The Central Statistics Office (CSO) is responsible for the official reporting of Ireland’s Government Finance Statistics. Part of this work requires the CSO to define the scope of the public sector in Ireland and to identify any organisations that may be considered under public control according to the relevant statistical legislation. In this document the CSO has reviewed the operation of the Single Electricity Market (SEM) in Ireland and the role played by privately owned operators. The criteria for deciding if a company is part of the public sector for statistical purposes are set out in the European System of Accounts Manual (ESA 2010) with further guidance given in the Manual on Government Deficit and Debt (MGDD 2016).
The Commission for Regulation of Utilities (CRU) is Ireland’s independent energy and water regulator. The Single Electricity Market (SEM) is the wholesale electricity market for the island of Ireland, regulated jointly by the CRU and its counterpart in Northern Ireland, the Utility Regulator, since 1st November 2007. The SEM is designed to provide for the least cost source of electricity generation to meet customer demand at any one time across the island, while also maximising long-term sustainability and reliability. The SEM design consists of a centralised and mandatory all-island wholesale pool (or spot) market, through which generators and suppliers trade electricity.
Operators who generate electricity for supply to the market include Private Companies Limited by shares and registered with the Companies Registration Office, whose principal activity is the production and distribution of electricity.
CLASSIFICATION OF PRIVATELY OWNED OPERATORS IN THE SINGLE ELECTRICITY MARKET
The institutional unit test
ESA 2010 (paragraph 2.12) and MGDD 2016 (paragraph 184.108.40.206) defines an institutional unit as an economic entity which has “decision-making autonomy and either keeps a complete set of accounts, or is able to compile a complete set of accounts”.
A privately owned operator, registered as a private company limited by shares at the Companies Registration Office, is an institutional unit as it meets the four criteria outlined below:
1. The unit is entitled to own goods or assets in its own right.
2. The unit is able to take economic decisions and engage in economic activities for which it is responsible and accountable at law.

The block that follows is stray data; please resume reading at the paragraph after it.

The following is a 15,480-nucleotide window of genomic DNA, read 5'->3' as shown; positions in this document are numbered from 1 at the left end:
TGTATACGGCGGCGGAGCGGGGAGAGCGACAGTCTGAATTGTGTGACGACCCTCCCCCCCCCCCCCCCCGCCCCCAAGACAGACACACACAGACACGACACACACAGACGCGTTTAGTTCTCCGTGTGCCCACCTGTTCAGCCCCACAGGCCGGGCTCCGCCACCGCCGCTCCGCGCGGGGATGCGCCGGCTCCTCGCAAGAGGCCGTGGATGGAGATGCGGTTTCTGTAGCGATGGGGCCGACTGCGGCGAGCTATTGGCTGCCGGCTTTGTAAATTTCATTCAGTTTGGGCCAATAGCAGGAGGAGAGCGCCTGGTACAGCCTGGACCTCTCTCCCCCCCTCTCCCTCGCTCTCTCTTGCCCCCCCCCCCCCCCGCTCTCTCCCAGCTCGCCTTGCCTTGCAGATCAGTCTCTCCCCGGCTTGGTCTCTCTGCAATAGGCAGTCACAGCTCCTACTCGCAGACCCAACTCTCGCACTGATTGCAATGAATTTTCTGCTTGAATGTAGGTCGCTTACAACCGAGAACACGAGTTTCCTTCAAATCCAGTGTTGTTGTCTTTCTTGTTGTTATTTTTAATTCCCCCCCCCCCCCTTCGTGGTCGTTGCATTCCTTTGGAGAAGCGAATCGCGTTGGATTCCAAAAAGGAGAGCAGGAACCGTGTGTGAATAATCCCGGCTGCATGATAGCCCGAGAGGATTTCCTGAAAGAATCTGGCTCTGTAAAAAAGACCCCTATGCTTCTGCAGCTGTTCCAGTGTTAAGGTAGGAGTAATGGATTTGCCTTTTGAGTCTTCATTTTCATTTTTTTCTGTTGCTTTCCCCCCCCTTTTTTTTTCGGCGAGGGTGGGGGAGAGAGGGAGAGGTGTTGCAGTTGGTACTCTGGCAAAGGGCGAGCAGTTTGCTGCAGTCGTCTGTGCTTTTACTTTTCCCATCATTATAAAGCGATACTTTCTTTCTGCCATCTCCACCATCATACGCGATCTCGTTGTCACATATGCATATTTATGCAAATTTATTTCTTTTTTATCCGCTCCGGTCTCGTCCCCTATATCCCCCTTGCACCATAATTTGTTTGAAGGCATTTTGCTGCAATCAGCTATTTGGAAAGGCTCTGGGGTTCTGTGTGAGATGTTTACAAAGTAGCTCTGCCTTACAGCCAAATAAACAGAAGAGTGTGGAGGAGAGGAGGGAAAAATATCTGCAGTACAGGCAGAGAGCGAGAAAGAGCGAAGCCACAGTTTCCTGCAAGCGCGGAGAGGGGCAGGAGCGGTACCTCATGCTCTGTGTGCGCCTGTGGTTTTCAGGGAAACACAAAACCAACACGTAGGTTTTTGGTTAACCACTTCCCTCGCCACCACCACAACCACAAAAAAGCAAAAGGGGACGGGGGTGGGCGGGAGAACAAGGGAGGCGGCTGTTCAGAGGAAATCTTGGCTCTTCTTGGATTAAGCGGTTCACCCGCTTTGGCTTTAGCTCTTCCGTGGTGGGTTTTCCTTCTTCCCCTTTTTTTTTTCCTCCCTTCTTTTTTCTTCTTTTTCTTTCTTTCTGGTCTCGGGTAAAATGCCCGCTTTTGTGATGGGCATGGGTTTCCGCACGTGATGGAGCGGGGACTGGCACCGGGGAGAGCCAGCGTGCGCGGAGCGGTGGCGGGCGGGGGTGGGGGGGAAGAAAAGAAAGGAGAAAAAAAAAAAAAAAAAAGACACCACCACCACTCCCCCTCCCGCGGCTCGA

3. The unit is able to incur liabilities on its own behalf, to take on other obligations or further commitments and to enter into contracts.
4. The unit is able to draw up a complete set of accounts.
The control test
ESA 2010 para 20.18 defines control as “the ability to determine the general policy or programme” of a unit. A set of nine indicators of control are provided in ESA 2010 para 20.309. Three key areas of control are important when examining the role played by privately owned operators in the SEM as follows:
• ESA 2010 para 20.309 (f) Right to control via contractual arrangements.
Generators bid into the pool their own short-run costs for each half hour of the following day. Based on the set of generator costs and on customer demand for electricity, the System Marginal Price (SMP) for each half hour trading period is determined by SEMO using a stack of the cheapest all-island generator cost bids necessary to meet all-island demand. Prices are in effect determined purely by the market, by supply and demand.
• ESA 2010 para 20.309 (h) Control via excessive regulation: Public authorities can in some cases have powerful regulatory involvement, particularly in areas such as monopolies and privatised utilities where there is a public service element. It is possible for regulatory involvement to exist in important areas, such as price setting, without an entity ceding control of general policy. Choosing to enter into or operate in a highly regulated environment is similarly an indicator the entity is not subject to control.
A company must sell their generated electricity into the Single Electricity Market (SEM) – this is the wholesale electricity market for the island of Ireland. The SEM design consists of a centralised and mandatory all island wholesale pool or spot market, through which generators and suppliers trade electricity. These regulations apply to all generators and suppliers in the market. The company may choose to enter or exit the market without public sector approval.
• ESA 2010 para 20.309 (i) Public sector approval for important decisions - such as the development or abandonment of activities.
A Private Company Limited by shares chooses to enter and operate in the Single Electricity Market. The company may choose to enter or exit the market without public sector approval.
Having reviewed the role played by privately owned operators who participate in the Single Electricity Market on the island of Ireland, they are deemed not to be subject to public sector control under the criteria of ESA 2010 paragraph 20.309, sub-paragraphs (f), (h) and (i), namely, excessive regulation, contractual agreements or other mechanisms. In the absence of other indicators of control as set out in ESA 2010 20.309 they would therefore not be deemed to be under public control.